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Congressman Seth Moulton shares his experience as a Marine throughout the ‘90s and ‘00s and how it connects to cannabis today. Many veterans come back from service with heavy baggage, causing them to suffer physically and mentally. While cannabis can help with these problems, its legal status keeps veterans from having a conversation about it with their healthcare providers. The good news is that what was once a very partisan issue is now seeing more support from all sides, especially now that its benefits for veterans are coming to light.

Transcript:

Seth Adler: U.S. Congressman Seth Moulton joins us, welcome to Cannabis Economy, I'm your host, Seth Adler. Download episodes on canneconomy.com or wherever you currently get your podcasts. First a word from Evolab and then U.S. Congressman Seth Moulton.

Speaker 2: Top four out of five vapes in Colorado, so we can clearly say Colorado's favorite vape, Evolab obviously has a whole suite of products for fresh herbs and of course our alchemy line and Chroma. We introduced colors not too long ago, which is a flavored line of vapes. We've mastered that and we do that really, really well. So we've taken that a little bit further. We've used that technology and then we applied it to a line of products under CBX Sciences for topicals, sublinguals, and other delivery mechanisms including a line of vape of course, because we can't ignore that.

Seth Adler: Congressman Seth Moulton, love the name by the way.

Seth Moulton: Seth is a great name, at least our mothers agree on that.

Seth Adler: Absolutely. And the only difference, well there is two differences, you're a congressman, I'm not. You're a former marine, I'm not. And then everything else about us I'm sure is extremely similar.

Seth Moulton: Splitting mirror image.

Seth Adler: Exactly. Thank you very much for your service, sir.

Seth Moulton: I appreciate that, thank you.

Seth Adler: What is this that I hear about never forget versus thank you for your service? Because whenever I see someone in uniform or that I know has served, I always say thank you. What's the never forget thing?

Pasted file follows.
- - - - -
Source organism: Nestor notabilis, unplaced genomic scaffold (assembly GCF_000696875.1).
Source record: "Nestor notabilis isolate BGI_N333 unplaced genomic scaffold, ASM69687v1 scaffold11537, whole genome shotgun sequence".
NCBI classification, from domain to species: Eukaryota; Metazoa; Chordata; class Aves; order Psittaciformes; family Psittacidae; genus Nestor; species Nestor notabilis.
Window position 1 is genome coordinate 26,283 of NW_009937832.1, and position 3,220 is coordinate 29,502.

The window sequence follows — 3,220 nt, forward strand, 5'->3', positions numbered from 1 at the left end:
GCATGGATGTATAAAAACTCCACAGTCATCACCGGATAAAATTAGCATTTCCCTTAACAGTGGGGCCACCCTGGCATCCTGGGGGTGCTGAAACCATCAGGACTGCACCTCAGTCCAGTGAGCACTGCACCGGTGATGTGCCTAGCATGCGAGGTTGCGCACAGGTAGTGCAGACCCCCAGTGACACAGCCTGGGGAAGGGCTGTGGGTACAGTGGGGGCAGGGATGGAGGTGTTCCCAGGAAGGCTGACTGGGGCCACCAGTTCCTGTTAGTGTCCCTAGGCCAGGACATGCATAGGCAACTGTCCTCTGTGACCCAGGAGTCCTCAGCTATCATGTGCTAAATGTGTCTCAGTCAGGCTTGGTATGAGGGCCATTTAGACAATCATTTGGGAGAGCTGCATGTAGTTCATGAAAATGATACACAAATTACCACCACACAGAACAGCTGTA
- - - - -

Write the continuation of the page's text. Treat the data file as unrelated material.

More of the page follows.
Seth Moulton: Well I mean, they're both important. Certainly never forget what's happened in our past and the fact that there are troops out there on the front lines tonight, tomorrow, day in, day out keeping us safe. I actually just got a news alert that several American troops were killed in Syria. And I think a lot of Americans forget that we're even there. That we have troops in Syria. We still have troops in Afghanistan, the longest war in American history. That we still have troops in Iraq. And that we have troops all over Africa and Asia and around the globe who are doing important work. And they're risking their lives to try to keep us safe. So I appreciate that.
There's different debates among veterans about what the appropriate way is to thank a vet for his or her service. It's just nice to know that people appreciate it.

Seth Adler: Start with acknowledgement, choose your own adventure from there, you should be okay type of thing?

Seth Moulton: And I think also the whole point that I think most Americans agree with now that you don't have to agree with a war to appreciate the fact that someone is willing to serve. You don't have to agree with our development policy in Africa to appreciate the fact that someone is willing to go to the Peace Corps and serve there for a year.

Seth Adler: If you're going to send them you go to support them.

Seth Moulton: If they're willing to be volunteers, we need more volunteers, not fewer in America today. We need more people who believe in serving the country rather than trying to tear it apart. And if young people are willing to do that, whether it's in the military or the Peace Corps or City Year, AmeriCorps, Teach for America, whatever it is, that's great. I mean you won't find a bigger supporter of national service and getting more people to have the opportunity to serve their country than me. I think it would make us a stronger nation.

Seth Adler: Unfortunately you mentioned service members that have lost their lives in Syria today. We have an epidemic of sorts when veterans come back. The old number was 22, I think the new number is 20. What am I talking about?

Seth Moulton: You're talking about veteran suicide, which is in some ways one of the worst things that could happen. But even if a veteran doesn't get to the point of taking his or her life, they're suffering. A lot of veterans are suffering a lot of veterans are struggling with post traumatic stress, they're struggling with physical, mental injuries from their service overseas. And my bottom line is very simple. We should be giving veterans the best healthcare in the world period. That's it, no exceptions, no caveats, best healthcare in the world period.

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